Ecatepec Iapan (CQ)

Ecatepec Iapan (CQ)
Compound Glyph

Glyph or Iconographic Image Description: 

This compound glyph for the place name Ecatepec Iapan ("On the Water at Ehecatl Hill"?) shows a greenish-brown tepe(tl) on (-pan) a circular body of water [a(tl)] with turquoise blue paint and wavy lines in black. The viewer has a bird's eye view of the water, but the hill is shown in a frontal view.

Description, Credit: 

Stephanie Wood

Added Analysis: 

A great many glyphs in this collection start with Eca- when one might expect Eheca-. We are preserving the proclivity of the gloss for Eca-, while also pointing to the likelihood of an unintentional oral abbreviation of Eheca- to Eca-. The part of this place name that is either ecatl (air) or, more likely, ehecatl (wind, or the divine force associated with wind and a day sign in the calendar) is not shown visually. The second part of the place name has a possessor (I-), resulting perhaps in a translation of "on the water of Ecatepec." Ecatepec is known today as Xochitlan Todos Santos, as stated in the Codex Quetzalecatzin.

Added Analysis, Credit: 

Stephanie Wood

Gloss Image: 
Source Manuscript: 
Date of Manuscript: 

covers ruling men and women of Tecamachalco through 1593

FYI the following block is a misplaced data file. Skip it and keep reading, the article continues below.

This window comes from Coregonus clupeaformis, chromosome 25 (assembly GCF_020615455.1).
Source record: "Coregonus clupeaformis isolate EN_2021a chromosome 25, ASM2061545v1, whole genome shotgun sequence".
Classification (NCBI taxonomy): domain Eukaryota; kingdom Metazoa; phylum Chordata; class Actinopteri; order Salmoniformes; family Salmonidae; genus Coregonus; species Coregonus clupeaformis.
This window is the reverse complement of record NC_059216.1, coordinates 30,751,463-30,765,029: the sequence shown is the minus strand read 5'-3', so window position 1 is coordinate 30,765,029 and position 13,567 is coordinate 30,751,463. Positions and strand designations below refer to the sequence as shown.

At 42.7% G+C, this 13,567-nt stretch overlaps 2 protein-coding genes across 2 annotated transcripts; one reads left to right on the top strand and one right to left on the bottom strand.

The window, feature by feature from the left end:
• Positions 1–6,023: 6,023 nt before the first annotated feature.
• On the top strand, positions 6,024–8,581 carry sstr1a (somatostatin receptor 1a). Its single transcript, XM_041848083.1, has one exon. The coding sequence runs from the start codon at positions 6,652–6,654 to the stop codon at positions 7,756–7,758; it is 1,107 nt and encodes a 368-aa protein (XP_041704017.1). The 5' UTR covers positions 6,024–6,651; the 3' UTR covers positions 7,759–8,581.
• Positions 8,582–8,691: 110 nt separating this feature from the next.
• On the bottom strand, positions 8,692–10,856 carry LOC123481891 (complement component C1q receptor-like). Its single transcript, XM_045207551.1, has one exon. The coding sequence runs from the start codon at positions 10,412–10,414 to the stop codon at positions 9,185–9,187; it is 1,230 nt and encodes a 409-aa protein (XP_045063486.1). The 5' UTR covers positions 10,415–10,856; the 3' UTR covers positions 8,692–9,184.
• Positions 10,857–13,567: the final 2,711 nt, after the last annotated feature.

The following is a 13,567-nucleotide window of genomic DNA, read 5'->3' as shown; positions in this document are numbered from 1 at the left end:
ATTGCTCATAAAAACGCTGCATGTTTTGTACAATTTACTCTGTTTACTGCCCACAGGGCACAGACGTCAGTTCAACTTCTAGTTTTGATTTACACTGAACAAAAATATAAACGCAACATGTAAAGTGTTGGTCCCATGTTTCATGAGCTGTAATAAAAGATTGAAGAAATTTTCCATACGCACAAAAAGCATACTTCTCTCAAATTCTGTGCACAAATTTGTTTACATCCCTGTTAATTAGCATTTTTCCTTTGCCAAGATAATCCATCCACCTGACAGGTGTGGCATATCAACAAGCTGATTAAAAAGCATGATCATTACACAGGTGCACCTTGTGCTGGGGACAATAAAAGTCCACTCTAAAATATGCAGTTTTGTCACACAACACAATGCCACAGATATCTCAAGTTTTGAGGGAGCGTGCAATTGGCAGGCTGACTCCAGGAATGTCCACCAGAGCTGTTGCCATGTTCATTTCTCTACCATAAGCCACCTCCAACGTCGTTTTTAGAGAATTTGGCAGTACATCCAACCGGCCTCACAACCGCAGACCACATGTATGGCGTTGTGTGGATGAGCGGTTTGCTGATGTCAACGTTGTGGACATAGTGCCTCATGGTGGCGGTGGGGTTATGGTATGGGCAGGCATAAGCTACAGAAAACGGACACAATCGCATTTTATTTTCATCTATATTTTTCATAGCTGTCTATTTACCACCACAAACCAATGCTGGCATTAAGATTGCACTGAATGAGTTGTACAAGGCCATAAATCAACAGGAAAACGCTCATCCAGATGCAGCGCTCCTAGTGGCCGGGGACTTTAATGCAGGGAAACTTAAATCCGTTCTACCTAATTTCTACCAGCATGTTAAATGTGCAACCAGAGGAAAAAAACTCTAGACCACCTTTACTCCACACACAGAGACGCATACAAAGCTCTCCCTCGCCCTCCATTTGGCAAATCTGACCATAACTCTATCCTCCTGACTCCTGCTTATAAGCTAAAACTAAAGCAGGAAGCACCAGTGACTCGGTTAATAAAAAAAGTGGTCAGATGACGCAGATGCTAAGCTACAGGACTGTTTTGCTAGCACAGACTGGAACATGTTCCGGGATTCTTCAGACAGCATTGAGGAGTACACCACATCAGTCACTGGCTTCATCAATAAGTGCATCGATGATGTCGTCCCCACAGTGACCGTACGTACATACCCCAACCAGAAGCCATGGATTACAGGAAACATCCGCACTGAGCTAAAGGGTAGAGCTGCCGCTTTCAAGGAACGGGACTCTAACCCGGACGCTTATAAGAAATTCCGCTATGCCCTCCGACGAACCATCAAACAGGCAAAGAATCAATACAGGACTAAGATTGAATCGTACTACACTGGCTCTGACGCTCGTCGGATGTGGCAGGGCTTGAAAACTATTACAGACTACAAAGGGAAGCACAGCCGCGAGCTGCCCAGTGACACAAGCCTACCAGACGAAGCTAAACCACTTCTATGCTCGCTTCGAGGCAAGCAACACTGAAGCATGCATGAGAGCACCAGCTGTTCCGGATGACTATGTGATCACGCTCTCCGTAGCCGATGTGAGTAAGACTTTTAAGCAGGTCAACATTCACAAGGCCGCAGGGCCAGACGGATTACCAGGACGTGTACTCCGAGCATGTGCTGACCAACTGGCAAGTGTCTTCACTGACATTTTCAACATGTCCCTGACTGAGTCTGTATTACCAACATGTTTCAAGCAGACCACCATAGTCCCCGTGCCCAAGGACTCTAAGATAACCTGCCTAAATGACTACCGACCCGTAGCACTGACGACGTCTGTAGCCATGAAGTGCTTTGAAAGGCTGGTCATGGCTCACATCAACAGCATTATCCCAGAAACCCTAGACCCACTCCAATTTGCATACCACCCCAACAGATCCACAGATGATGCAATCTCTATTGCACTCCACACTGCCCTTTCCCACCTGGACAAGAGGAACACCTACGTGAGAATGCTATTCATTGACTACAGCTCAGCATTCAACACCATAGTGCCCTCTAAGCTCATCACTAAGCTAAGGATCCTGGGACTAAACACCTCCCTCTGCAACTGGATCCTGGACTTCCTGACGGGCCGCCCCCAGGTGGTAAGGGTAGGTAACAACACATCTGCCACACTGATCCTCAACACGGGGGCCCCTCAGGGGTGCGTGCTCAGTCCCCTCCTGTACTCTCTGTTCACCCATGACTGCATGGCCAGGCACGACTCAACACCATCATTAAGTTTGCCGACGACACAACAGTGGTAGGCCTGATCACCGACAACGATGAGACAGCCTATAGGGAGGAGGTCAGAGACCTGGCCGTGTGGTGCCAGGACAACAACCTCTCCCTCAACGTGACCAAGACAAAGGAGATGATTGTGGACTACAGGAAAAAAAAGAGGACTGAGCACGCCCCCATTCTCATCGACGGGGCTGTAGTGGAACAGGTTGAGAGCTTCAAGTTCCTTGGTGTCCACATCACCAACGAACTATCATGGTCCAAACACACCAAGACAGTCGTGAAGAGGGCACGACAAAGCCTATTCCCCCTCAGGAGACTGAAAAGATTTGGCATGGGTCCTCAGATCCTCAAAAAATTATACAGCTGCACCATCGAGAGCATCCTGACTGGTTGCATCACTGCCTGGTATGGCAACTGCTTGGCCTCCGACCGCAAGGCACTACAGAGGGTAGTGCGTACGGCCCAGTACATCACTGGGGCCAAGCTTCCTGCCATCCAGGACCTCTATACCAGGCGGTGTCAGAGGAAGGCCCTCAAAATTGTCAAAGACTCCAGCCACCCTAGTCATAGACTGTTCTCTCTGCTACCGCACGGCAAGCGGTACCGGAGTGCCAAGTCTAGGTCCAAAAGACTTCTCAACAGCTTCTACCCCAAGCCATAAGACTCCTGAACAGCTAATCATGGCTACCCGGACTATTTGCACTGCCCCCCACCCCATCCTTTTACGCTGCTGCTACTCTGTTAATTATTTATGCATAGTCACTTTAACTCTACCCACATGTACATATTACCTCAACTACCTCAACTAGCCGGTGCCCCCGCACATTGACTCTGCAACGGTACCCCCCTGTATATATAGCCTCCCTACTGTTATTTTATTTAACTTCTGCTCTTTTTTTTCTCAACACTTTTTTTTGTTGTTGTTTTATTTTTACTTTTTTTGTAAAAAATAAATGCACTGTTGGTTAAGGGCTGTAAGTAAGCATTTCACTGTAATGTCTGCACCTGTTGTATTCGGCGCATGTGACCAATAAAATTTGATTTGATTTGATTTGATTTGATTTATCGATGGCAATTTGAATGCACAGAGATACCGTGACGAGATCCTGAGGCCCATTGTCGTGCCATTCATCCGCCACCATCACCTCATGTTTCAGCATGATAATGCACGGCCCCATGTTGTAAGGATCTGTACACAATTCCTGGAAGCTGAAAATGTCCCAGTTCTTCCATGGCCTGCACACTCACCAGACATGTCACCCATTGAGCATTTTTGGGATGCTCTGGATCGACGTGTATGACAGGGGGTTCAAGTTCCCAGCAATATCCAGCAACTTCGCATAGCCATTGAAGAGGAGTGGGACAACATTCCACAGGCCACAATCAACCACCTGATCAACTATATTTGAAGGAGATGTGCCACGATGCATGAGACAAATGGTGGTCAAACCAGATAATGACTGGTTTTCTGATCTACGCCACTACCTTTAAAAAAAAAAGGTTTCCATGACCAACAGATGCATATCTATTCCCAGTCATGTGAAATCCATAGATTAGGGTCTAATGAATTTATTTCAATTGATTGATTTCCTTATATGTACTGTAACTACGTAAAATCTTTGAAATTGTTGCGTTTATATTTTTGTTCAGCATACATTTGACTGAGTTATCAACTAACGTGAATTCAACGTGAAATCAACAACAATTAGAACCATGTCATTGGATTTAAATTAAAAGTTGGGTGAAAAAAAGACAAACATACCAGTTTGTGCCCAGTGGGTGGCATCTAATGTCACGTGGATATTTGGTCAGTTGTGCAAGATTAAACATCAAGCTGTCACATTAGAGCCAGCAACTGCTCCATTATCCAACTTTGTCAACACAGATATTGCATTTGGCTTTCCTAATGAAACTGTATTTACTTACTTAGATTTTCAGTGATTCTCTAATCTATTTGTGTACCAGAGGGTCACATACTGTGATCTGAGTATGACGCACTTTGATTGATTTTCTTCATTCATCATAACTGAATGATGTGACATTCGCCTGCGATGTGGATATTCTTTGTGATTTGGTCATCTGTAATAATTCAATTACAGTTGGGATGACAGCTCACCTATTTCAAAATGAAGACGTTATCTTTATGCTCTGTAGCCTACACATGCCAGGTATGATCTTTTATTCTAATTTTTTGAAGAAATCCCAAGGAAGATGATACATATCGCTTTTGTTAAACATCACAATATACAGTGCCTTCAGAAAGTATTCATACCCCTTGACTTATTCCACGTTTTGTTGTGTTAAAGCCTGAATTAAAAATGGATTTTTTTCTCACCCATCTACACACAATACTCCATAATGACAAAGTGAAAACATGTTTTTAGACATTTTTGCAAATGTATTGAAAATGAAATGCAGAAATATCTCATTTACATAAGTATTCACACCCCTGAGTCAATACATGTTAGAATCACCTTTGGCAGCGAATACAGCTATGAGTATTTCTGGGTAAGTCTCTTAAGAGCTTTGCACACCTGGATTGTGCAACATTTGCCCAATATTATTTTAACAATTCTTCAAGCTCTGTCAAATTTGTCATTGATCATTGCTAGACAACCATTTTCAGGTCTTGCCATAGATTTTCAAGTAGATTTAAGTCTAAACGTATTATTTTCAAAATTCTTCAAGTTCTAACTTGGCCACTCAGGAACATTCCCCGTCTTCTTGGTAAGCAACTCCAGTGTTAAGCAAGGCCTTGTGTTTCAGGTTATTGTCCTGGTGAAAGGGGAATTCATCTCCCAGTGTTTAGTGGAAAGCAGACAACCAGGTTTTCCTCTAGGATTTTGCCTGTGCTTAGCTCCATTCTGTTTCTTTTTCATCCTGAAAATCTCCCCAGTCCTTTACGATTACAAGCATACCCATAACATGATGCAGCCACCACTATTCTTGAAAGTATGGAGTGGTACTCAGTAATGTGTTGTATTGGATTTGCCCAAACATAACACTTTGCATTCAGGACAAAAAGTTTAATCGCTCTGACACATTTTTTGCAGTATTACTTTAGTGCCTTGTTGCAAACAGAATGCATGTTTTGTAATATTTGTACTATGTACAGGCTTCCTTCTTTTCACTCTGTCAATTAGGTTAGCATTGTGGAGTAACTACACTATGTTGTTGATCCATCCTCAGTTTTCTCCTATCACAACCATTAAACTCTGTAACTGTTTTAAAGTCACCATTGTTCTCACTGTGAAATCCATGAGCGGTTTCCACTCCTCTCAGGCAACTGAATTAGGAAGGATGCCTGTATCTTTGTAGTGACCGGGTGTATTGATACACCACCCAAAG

Creator's Location (and place coverage): 

southern Puebla state

Semantic Categories: 
Syntax (patterns): 
Cultural Content, Credit: 

Stephanie Wood and Randall Rodríguez

Number of Parts (of compounds): 
Other Cultural Influences: 
Keywords: 

places, lugares, water, agua

Glyph or Iconographic Image: 
Additional Scholars' Interpretations: 

P[ueblo] Ecatl? iApa[n]? “The River of the Wind?” Matthew T. McDavitt, “Placenames in the Codex Quetzalecatzin,” unpublished essay shared 2-21-2018.

Glyph/Icon Name, Spanish Translation: 

En el Agua de Ehecatepec

Spanish Translation, Credit: 

Stephanie Wood

Image Source: 

The Codex Quetzalecatzin, aka Mapa de Ecatepec-Huitziltepec, Codex Ehecatepec-Huitziltepec, or Charles Ratton Codex. Library of Congress. https://www.loc.gov/item/2017590521/

Image Source, Rights: 

The Library of Congress, current custodian of this pictorial Mexican manuscript, hosts a digital version online. It is not copyright protected.

Historical Contextualizing Image: